Sense and Sensibility

by Jane Austen

Sense and Sensibility

Sense and Sensibility is a novel of manners and societal expectations. The story concerns two sisters, Elinor and Marianne Dashwood (Elinor representing “sense” and Marianne “sensibility”). Along with their mother and younger sister Margaret, they are left impoverished after the death of their father. The family is forced to move to a country cottage, offered to them by a generous relative. Before the move, Elinor forms an attachment to Edward Ferrars, and after the move, Marianne forms one for John Willoughby. These attachments lead to problems both personally and socially, and they must learn important lessons about themselves before resolutions can occur.

The novel was published in 1811 and was the first of Austen's works to be published, although it was originally printed under the pseudonym "A Lady."

Source: Austen, J. (1811). Sense and Sensibility. London, England: T. Egerton.

Chapter I
The Dashwood family is introduced.
Chapter II
Mrs. John Dashwood, Fanny, is described and is revealed here as a creature even more selfish and uncaring as her husband.
Chapter III
Mrs. Dashwood and her daughters stay at Norland for a few months, because it is difficult to find a new home which they can afford with their small income. Edward and his relationship with the family is described.
Chapter IV
The clash between sense and sensibility is again shown in this discussion between Elinor and Marianne, and what their views on Edward and Elinor’s relationship are.
Chapter V
Mrs. Dashwood announces that they are to leave soon, and take the cottage in Devonshire. The chapter describes everyone’s reactions.
Chapter VI
The Dashwoods are melancholy on setting off, but as they get closer to Barton Cottage they become more interested in this new area and the new home they are to inhabit. This chapter highlights the theme of expectations vs. reality. Sir John Middleton is introduced.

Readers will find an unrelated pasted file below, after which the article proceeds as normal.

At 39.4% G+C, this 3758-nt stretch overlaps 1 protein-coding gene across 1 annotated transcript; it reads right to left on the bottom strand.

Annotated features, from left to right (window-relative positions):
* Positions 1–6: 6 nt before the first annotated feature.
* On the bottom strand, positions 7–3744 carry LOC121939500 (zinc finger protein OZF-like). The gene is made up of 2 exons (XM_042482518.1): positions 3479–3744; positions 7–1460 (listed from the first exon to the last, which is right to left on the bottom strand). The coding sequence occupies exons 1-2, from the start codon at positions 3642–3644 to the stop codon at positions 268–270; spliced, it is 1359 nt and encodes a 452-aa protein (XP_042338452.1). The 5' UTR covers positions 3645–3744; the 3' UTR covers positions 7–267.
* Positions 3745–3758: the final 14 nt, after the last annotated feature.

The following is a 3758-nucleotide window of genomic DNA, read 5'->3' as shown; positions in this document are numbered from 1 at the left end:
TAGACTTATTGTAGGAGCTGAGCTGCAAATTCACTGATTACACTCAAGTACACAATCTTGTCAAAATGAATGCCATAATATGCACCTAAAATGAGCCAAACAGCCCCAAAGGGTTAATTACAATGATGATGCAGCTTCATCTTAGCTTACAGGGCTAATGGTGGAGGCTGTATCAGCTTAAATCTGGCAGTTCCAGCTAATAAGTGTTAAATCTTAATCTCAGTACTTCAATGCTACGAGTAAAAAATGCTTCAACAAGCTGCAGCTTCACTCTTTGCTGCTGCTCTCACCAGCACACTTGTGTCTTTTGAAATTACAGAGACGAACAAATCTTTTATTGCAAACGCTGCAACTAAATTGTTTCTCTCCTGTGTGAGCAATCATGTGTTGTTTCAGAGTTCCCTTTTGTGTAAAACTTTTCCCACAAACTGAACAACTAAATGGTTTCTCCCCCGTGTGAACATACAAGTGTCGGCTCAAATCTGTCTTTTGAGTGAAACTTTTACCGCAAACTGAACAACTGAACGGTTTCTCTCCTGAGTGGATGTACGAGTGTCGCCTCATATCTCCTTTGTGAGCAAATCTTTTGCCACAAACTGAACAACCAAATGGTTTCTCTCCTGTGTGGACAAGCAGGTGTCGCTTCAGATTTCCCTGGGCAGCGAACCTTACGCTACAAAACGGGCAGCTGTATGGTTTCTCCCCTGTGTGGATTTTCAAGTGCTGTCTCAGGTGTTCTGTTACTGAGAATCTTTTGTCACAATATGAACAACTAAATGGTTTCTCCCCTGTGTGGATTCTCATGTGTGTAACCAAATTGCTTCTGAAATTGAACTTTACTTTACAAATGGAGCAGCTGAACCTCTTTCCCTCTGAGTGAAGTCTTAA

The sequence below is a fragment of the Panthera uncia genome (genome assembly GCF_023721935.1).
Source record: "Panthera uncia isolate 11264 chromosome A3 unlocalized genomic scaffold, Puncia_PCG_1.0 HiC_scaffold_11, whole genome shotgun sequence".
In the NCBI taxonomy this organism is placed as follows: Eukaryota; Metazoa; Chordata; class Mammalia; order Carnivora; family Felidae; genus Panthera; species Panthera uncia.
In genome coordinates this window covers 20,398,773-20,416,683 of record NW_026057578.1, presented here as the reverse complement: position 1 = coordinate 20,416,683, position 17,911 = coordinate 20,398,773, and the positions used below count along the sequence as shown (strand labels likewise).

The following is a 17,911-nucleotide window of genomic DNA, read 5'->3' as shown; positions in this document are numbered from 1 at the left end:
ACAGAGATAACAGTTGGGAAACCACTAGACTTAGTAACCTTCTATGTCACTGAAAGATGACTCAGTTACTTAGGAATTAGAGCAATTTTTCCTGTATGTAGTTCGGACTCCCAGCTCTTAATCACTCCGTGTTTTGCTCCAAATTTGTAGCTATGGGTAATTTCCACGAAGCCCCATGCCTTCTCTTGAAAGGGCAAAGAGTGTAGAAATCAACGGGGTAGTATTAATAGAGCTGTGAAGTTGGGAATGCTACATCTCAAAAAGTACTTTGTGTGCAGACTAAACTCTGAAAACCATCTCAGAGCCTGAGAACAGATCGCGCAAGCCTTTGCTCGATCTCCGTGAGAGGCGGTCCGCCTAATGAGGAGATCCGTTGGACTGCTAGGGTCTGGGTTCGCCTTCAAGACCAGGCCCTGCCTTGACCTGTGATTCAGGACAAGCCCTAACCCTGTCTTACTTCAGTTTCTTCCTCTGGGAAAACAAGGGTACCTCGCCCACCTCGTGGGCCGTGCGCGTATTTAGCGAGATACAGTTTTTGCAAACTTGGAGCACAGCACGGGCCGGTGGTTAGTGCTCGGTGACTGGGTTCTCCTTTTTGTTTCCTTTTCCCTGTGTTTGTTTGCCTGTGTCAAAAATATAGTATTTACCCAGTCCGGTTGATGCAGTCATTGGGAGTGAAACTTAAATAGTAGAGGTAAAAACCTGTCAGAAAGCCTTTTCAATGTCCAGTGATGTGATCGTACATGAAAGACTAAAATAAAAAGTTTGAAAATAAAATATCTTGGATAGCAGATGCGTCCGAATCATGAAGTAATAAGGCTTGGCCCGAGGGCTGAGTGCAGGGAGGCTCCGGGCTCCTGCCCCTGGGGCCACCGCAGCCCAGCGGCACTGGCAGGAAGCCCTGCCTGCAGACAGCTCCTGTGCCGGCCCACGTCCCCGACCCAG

Chapter VII
Barton Park is a very open and elegant home, and Sir John and his wife are never without a good many guests. Mrs. Jennings and Colonel Brandon are introduced and described.
Chapter VIII
Marianne seems to be displeased with much and Mrs. Jennings tries to marry everyone off.
Chapter IX
The family is now settled at Barton Cottage, and much happier there than they were at Norland after Mr. Dashwood’s death. A new and intruiging stranger is introduced that captures the attention of many.
Chapter X
Willoughby calls again the next morning, and the family are again convinced of his charms, as he comes to admire them, and Marianne in particular. An attraction is growing.
Chapter XI
Mrs. Dashwood and the girls are busied with more engagements in the neighborhood than they could have expected. In all social engagements to which the Dashwoods are invited, Willoughby is invited as well; his attachment to Marianne continues to grow, but not everyone likes it.
Chapter XII
Elinor is displeased and bothered by new events.
Chapter XIII
The party is supposed to go on a picnic to the estate of Colonel Brandon’s brother-in-law, but they end up not going at all because Colonel Brandon gets a distressing letter that morning, and is forced to leave to attend to related business. Marianne is growing increasingly more reckless, and is exposing herself imprudently to the possibility of great disappointment in her relationship with Willoughby.